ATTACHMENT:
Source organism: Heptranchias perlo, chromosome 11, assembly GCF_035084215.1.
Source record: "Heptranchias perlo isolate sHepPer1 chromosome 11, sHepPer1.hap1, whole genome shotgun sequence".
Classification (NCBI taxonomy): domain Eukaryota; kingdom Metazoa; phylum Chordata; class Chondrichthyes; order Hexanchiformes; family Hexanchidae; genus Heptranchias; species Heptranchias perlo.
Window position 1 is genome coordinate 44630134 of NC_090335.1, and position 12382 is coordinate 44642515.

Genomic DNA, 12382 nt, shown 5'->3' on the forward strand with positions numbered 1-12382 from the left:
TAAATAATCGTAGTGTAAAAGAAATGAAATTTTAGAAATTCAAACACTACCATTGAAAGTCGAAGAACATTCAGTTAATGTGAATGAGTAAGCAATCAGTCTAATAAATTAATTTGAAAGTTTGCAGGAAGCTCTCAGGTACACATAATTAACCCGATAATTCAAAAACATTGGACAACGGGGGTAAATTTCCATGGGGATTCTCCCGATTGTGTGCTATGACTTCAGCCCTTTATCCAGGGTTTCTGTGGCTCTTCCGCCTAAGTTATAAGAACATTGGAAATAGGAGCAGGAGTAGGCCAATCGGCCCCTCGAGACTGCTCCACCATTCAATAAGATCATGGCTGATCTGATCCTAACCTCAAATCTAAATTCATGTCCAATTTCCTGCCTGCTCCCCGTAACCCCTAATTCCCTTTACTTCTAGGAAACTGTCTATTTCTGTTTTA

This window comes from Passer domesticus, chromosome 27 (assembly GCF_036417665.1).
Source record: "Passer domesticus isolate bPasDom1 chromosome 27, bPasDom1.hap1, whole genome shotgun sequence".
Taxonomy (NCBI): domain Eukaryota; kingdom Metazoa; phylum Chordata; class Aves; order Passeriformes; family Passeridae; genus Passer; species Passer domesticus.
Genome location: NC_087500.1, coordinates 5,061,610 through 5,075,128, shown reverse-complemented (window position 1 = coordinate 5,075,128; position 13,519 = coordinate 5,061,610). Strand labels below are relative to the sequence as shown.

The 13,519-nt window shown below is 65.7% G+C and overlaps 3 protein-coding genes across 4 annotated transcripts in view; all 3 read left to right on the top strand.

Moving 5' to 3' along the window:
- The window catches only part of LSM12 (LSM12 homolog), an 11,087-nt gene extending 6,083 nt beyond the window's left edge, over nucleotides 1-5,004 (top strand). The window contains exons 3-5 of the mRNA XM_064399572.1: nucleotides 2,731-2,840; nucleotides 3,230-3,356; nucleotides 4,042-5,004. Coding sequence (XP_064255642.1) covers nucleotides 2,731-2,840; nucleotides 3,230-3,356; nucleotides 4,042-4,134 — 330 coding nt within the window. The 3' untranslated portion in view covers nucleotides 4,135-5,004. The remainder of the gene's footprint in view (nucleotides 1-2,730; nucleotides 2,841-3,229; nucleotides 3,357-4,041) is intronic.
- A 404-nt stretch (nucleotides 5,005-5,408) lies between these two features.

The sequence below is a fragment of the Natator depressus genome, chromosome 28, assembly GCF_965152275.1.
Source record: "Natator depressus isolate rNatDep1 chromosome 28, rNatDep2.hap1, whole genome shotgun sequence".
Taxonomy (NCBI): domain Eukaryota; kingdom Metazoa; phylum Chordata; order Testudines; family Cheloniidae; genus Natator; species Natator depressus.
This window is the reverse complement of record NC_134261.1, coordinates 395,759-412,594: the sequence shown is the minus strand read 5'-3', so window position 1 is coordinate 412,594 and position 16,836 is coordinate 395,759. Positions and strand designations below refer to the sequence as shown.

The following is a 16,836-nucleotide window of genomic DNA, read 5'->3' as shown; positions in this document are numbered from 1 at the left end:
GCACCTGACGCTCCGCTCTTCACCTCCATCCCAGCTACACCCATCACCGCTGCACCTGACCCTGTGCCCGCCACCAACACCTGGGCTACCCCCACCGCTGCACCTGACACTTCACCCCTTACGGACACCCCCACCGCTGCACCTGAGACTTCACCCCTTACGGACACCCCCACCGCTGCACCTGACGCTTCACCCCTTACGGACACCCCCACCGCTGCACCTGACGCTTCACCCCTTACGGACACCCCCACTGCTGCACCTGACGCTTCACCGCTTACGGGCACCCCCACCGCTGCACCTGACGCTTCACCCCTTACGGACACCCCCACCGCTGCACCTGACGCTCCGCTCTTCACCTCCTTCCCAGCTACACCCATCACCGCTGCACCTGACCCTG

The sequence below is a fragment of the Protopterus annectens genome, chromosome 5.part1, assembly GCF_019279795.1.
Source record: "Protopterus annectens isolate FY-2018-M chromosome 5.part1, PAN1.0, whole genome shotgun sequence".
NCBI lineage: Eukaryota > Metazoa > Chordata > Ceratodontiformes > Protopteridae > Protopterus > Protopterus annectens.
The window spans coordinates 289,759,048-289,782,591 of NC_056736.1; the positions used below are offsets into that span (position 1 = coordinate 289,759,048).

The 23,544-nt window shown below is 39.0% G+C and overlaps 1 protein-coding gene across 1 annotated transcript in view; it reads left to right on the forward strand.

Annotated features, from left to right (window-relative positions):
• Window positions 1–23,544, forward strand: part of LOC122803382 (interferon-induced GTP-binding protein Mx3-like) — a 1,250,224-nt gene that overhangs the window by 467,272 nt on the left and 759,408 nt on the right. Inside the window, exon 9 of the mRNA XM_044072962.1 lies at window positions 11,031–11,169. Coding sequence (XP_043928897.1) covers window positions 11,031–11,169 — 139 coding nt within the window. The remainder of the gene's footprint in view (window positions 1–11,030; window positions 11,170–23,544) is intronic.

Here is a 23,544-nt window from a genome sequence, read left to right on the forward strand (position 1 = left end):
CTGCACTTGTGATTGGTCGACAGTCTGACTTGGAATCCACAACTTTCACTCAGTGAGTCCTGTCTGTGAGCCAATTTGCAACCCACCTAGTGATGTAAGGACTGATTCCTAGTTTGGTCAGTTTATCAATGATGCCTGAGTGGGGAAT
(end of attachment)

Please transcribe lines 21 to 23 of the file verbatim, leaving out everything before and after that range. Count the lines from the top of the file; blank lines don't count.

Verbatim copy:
The sequence below is a fragment of the Protopterus annectens genome, chromosome 5.part1, assembly GCF_019279795.1.
Source record: "Protopterus annectens isolate FY-2018-M chromosome 5.part1, PAN1.0, whole genome shotgun sequence".
NCBI lineage: Eukaryota > Metazoa > Chordata > Ceratodontiformes > Protopteridae > Protopterus > Protopterus annectens.